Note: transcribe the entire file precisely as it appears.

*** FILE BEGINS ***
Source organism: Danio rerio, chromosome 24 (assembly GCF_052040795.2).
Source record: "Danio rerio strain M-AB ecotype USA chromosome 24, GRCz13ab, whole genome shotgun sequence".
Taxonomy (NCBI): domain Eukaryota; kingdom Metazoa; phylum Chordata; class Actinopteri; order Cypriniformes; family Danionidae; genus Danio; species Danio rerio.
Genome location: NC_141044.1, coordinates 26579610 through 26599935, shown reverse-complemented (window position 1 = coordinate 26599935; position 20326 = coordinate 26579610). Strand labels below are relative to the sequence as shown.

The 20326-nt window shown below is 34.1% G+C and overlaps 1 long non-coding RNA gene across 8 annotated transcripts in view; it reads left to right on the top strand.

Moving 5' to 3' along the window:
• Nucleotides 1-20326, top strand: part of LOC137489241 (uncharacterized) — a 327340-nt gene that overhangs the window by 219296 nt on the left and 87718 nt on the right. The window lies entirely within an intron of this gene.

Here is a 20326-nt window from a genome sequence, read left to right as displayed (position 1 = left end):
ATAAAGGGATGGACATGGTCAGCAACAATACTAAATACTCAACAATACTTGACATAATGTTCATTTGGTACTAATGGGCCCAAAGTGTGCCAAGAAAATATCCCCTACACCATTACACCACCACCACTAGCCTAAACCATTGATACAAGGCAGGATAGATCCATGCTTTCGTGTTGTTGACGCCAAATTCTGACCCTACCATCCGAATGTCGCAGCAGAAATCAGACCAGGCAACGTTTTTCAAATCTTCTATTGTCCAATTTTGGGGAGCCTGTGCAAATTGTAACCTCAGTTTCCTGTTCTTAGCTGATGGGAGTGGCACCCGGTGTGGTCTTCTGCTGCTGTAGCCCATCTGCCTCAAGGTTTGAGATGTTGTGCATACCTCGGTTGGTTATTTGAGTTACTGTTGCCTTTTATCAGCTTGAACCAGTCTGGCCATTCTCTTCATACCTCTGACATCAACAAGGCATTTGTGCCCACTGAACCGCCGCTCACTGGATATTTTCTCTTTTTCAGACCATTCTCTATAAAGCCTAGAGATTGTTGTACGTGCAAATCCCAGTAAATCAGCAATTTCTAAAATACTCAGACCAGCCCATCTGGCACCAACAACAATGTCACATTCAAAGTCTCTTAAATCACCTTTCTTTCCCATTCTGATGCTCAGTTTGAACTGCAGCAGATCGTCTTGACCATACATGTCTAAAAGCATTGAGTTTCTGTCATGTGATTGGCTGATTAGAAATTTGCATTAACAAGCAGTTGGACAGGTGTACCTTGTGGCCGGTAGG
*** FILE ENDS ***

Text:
Source organism: Danio rerio, chromosome 24 (assembly GCF_052040795.2).
Source record: "Danio rerio strain M-AB ecotype USA chromosome 24, GRCz13ab, whole genome shotgun sequence".
Taxonomy (NCBI): domain Eukaryota; kingdom Metazoa; phylum Chordata; class Actinopteri; order Cypriniformes; family Danionidae; genus Danio; species Danio rerio.
Genome location: NC_141044.1, coordinates 26579610 through 26599935, shown reverse-complemented (window position 1 = coordinate 26599935; position 20326 = coordinate 26579610). Strand labels below are relative to the sequence as shown.

The 20326-nt window shown below is 34.1% G+C and overlaps 1 long non-coding RNA gene across 8 annotated transcripts in view; it reads left to right on the top strand.

Moving 5' to 3' along the window:
• Nucleotides 1-20326, top strand: part of LOC137489241 (uncharacterized) — a 327340-nt gene that overhangs the window by 219296 nt on the left and 87718 nt on the right. The window lies entirely within an intron of this gene.

Here is a 20326-nt window from a genome sequence, read left to right as displayed (position 1 = left end):
ATAAAGGGATGGACATGGTCAGCAACAATACTAAATACTCAACAATACTTGACATAATGTTCATTTGGTACTAATGGGCCCAAAGTGTGCCAAGAAAATATCCCCTACACCATTACACCACCACCACTAGCCTAAACCATTGATACAAGGCAGGATAGATCCATGCTTTCGTGTTGTTGACGCCAAATTCTGACCCTACCATCCGAATGTCGCAGCAGAAATCAGACCAGGCAACGTTTTTCAAATCTTCTATTGTCCAATTTTGGGGAGCCTGTGCAAATTGTAACCTCAGTTTCCTGTTCTTAGCTGATGGGAGTGGCACCCGGTGTGGTCTTCTGCTGCTGTAGCCCATCTGCCTCAAGGTTTGAGATGTTGTGCATACCTCGGTTGGTTATTTGAGTTACTGTTGCCTTTTATCAGCTTGAACCAGTCTGGCCATTCTCTTCATACCTCTGACATCAACAAGGCATTTGTGCCCACTGAACCGCCGCTCACTGGATATTTTCTCTTTTTCAGACCATTCTCTATAAAGCCTAGAGATTGTTGTACGTGCAAATCCCAGTAAATCAGCAATTTCTAAAATACTCAGACCAGCCCATCTGGCACCAACAACAATGTCACATTCAAAGTCTCTTAAATCACCTTTCTTTCCCATTCTGATGCTCAGTTTGAACTGCAGCAGATCGTCTTGACCATACATGTCTAAAAGCATTGAGTTTCTGTCATGTGATTGGCTGATTAGAAATTTGCATTAACAAGCAGTTGGACAGGTGTACCTTGTGGCCGGTAGG